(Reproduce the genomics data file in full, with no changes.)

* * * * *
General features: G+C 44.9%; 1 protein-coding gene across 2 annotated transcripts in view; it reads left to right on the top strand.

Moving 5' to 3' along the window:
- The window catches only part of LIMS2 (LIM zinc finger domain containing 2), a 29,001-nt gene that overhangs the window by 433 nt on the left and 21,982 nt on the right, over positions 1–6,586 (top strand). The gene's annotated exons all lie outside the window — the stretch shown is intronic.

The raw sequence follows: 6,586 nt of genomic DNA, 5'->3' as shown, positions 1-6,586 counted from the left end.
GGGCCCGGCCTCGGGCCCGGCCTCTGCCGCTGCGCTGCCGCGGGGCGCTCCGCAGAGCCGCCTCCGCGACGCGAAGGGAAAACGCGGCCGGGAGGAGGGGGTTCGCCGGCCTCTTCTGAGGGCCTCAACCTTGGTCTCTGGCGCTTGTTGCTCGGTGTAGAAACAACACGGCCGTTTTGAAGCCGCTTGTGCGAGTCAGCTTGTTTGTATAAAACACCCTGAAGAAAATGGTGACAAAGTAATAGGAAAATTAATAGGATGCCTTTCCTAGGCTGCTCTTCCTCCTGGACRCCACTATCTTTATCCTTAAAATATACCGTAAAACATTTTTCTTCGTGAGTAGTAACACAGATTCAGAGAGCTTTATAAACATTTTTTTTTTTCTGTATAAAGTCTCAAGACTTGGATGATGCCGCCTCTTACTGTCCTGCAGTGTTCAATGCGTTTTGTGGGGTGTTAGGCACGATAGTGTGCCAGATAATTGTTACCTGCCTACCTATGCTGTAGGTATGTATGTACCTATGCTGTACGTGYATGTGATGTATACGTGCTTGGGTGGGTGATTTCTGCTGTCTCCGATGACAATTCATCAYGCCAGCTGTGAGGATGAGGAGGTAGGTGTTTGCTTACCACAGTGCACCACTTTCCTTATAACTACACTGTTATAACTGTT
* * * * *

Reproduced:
General features: G+C 44.9%; 1 protein-coding gene across 2 annotated transcripts in view; it reads left to right on the top strand.

Moving 5' to 3' along the window:
- The window catches only part of LIMS2 (LIM zinc finger domain containing 2), a 29,001-nt gene that overhangs the window by 433 nt on the left and 21,982 nt on the right, over positions 1–6,586 (top strand). The gene's annotated exons all lie outside the window — the stretch shown is intronic.

The raw sequence follows: 6,586 nt of genomic DNA, 5'->3' as shown, positions 1-6,586 counted from the left end.
GGGCCCGGCCTCGGGCCCGGCCTCTGCCGCTGCGCTGCCGCGGGGCGCTCCGCAGAGCCGCCTCCGCGACGCGAAGGGAAAACGCGGCCGGGAGGAGGGGGTTCGCCGGCCTCTTCTGAGGGCCTCAACCTTGGTCTCTGGCGCTTGTTGCTCGGTGTAGAAACAACACGGCCGTTTTGAAGCCGCTTGTGCGAGTCAGCTTGTTTGTATAAAACACCCTGAAGAAAATGGTGACAAAGTAATAGGAAAATTAATAGGATGCCTTTCCTAGGCTGCTCTTCCTCCTGGACRCCACTATCTTTATCCTTAAAATATACCGTAAAACATTTTTCTTCGTGAGTAGTAACACAGATTCAGAGAGCTTTATAAACATTTTTTTTTTTCTGTATAAAGTCTCAAGACTTGGATGATGCCGCCTCTTACTGTCCTGCAGTGTTCAATGCGTTTTGTGGGGTGTTAGGCACGATAGTGTGCCAGATAATTGTTACCTGCCTACCTATGCTGTAGGTATGTATGTACCTATGCTGTACGTGYATGTGATGTATACGTGCTTGGGTGGGTGATTTCTGCTGTCTCCGATGACAATTCATCAYGCCAGCTGTGAGGATGAGGAGGTAGGTGTTTGCTTACCACAGTGCACCACTTTCCTTATAACTACACTGTTATAACTGTT